In 1995, she became involved with ABC No Rio, a collectively-run arts center on New York’s Lower East Side, a move that resulted in changing her lifestyle from delinquency to social justice with an arts focus. In 1997, she organized a group of activist photographers to transform one of No Rio’s upstairs tenement apartments into a black-and-white photo darkroom for community use. She has also participated in and curated numerous exhibitions at No Rio’s gallery, many with themes addressing social and political issues such as incarceration, grassroots efforts to rebuild New Orleans, Zapatista organizing, police brutality and squatting.
In 2003, she collaborated with China Martens to create Don’t Leave Your Friends Behind, a workshop addressing the specific (and often unacknowledged) needs of parents and children in radical movements; and has co-facilitated discussions in Baltimore, New York City, Providence, Montreal, Minneapolis, Detroit and Boston. They are editing a handbook for allies of radical parents by the same name.
Marvin Reeves is free today after 21 years spent in Illinois prisons for a crime he had nothing to do with. Reeves was a co-defendant of Ronnie Kitchen and was tortured by Chicago police under the command of Jon Burge. Prosecutors relied on a coerced “confession” from Kitchen and faked testimony from a jailhouse snitch to convict the two men—Ronnie was sentenced to death and Marvin to life without parole. In July 2009, prosecutors were forced to admit the truth, and Marvin and Ronnie were freed.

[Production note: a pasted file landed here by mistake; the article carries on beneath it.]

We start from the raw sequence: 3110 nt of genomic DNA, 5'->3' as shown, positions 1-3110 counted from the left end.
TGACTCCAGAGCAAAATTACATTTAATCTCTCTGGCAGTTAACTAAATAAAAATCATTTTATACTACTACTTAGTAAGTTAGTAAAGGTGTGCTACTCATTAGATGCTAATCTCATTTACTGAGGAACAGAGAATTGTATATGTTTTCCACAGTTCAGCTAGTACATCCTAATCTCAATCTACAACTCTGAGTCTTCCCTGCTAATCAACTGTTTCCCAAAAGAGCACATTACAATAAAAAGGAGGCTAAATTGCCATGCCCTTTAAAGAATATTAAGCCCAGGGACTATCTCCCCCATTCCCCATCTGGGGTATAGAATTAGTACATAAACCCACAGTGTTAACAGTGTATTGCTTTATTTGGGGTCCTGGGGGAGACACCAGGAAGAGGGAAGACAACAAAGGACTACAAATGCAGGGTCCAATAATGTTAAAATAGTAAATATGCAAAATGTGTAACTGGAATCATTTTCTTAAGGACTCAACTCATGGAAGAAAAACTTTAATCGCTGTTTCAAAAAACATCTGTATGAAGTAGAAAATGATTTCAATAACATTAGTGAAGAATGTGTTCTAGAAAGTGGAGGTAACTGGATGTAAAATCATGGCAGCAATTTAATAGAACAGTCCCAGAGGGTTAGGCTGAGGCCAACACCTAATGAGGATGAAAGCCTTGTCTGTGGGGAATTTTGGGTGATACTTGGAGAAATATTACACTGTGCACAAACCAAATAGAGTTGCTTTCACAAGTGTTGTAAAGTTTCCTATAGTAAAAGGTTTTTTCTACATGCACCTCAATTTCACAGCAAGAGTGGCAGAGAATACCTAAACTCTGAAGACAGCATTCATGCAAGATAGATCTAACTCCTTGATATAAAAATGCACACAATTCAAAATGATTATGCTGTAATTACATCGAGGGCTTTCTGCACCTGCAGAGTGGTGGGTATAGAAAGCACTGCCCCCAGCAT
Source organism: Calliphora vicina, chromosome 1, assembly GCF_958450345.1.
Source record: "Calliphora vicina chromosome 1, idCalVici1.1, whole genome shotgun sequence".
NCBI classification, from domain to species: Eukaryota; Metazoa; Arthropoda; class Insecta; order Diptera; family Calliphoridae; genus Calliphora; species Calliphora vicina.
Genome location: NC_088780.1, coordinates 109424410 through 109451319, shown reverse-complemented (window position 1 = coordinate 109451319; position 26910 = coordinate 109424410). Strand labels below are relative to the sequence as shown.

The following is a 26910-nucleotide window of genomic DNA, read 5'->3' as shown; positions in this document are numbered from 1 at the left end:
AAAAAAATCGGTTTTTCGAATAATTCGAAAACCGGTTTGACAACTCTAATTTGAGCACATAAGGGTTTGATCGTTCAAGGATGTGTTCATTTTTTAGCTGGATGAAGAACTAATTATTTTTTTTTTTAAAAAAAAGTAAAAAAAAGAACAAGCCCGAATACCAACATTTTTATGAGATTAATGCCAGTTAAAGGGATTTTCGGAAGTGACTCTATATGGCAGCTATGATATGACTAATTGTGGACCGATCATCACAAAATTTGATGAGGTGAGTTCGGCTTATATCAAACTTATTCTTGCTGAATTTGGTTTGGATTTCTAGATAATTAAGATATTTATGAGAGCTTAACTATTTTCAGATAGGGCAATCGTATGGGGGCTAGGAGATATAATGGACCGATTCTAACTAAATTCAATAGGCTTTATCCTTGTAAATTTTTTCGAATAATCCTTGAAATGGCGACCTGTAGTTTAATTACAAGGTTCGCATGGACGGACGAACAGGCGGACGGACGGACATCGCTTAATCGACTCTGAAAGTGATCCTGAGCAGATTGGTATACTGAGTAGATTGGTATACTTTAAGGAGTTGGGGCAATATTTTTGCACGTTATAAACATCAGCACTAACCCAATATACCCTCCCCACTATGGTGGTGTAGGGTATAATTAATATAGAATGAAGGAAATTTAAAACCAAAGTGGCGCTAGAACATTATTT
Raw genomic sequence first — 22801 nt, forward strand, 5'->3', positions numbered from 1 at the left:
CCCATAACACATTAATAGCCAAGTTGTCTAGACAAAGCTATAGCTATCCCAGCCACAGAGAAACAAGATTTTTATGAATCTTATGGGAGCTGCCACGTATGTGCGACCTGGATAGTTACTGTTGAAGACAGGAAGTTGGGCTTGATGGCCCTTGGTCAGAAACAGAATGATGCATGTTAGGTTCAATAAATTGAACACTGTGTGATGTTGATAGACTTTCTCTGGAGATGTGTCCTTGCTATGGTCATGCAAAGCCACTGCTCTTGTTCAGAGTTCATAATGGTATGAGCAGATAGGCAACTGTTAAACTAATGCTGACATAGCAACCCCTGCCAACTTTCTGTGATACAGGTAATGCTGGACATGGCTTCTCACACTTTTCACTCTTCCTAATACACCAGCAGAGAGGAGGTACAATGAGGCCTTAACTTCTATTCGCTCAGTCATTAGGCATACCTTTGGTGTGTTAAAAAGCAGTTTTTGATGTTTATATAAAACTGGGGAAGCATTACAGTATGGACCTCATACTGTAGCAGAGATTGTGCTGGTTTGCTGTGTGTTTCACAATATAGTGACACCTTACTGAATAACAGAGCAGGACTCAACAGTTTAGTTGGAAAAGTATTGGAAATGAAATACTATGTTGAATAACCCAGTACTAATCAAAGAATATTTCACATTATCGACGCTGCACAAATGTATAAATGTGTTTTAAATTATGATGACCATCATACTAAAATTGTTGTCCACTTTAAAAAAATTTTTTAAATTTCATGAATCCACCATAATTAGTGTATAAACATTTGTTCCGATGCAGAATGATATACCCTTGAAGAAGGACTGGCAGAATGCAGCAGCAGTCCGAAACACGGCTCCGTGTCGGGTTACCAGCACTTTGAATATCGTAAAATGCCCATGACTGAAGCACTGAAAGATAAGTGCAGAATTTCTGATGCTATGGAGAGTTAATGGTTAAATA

Anthony Papa is an artist, writer, noted advocate against the war on drugs and co-founder of the Mothers of the New York Disappeared. Anthony’s stinging opinion pieces about the drug war have appeared in news sources across the country. He is a frequent public speaker and college lecturer on his art and criminal justice issues. Currently he is a communications specialist for Drug Policy Alliance in NYC.